Politicians always try to demonize opponents, but until recently it has usually failed because our free press asks presidential candidates the tough questions that force a real debate to take place…With President Obama, however, the mainstream press so far has not asked the president–or his supporters–the tough questions that force a public debate on complicated issues. The November election is very important–let’s hope reporters begin asking both sides the tough questions that yield facts that voters can use to make informed choices. Maybe those who oppose this are the ones who are “anti-education.”

Not sure if this is a coordinated conspiracy, but I do know we’ve got a problem with nobody having anything to lose from the situation — among those who wield influence. President Obama and His supporters, of course, emerge as clear winners if all these discussions boil down to “I’m a much better person than that other guy over there because I’m in favor X.” As far as the press goes, their incentive for keeping this going seems to be nothing more complicated than they’re just plain lazy.

The real problem, however, isn’t that we as a society are ensnared in a potpourri of policy initiatives that are wrong. We are, of course; but the real cost we’re paying for this is that there’s no end to the conflict. Those who support gay marriage or higher minimum wage or discounted loans to college students, solely to prove what wonderful awesome nice kind people they are, are never going to be done proving it. They’re inebriated on, and addicted to, this elixir of “I’m nice and that other guy’s mean.”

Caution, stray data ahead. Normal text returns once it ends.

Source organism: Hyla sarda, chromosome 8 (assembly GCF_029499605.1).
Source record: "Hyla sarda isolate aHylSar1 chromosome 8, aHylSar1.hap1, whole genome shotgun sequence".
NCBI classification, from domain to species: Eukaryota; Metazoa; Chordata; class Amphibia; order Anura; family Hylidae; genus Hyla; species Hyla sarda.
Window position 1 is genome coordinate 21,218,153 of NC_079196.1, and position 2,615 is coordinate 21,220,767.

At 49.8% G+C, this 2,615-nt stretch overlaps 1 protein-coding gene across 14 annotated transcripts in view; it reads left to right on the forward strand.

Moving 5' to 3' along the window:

So we could give ’em every little thing they want, and they won’t be done.

I’ve also picked up the impression that they, by and large, don’t care too much about these issues. Their motivation seems to be: We’re unhappy that those other mean people, who disagree with us, have any influence on the outcome at all. When they pontificate and proselytize and donate and struggle to win, I think all they really want is some kind of assurance that their influence is unilateral and dictatorial, and the influence of the other people is negligible, insignificant, easily overcome. To the extent that this might be true in some cases, it is not consistently, everlastingly so; when you play, sometimes the other guy’s gonna win. That’s just the way life is.

And so this tyranny-of-nice, until such time as it is confronted directly, will continue. Endlessly. The “real debate” cannot, and will not, happen.

Related: (hat tip to Instapundit) Did the media drive the gay marriage debate?


Wednesday, May 9th, 2012

Burt Prelutsky sounds off:

Quite honestly, the only people I ever hear from who are dopier than liberals are those who identify themselves as conservatives and insist that Republicans and Democrats are identical.

Anyone who would suggest that there is no difference between Nancy Pelosi and John Boehner or Harry Reid and Mitch McConnell, is one very dumb bunny. No difference between the likes of Henry Waxman, Al Franken and Charles Rangel and Darrel Issa, Peter King and Paul Ryan? No difference between Joe Biden and Dick Cheney? No difference between Barack Obama and Mitt Romney? You have to wonder what madcap pharmacist is supplying these alleged conservatives with their stupidity pills.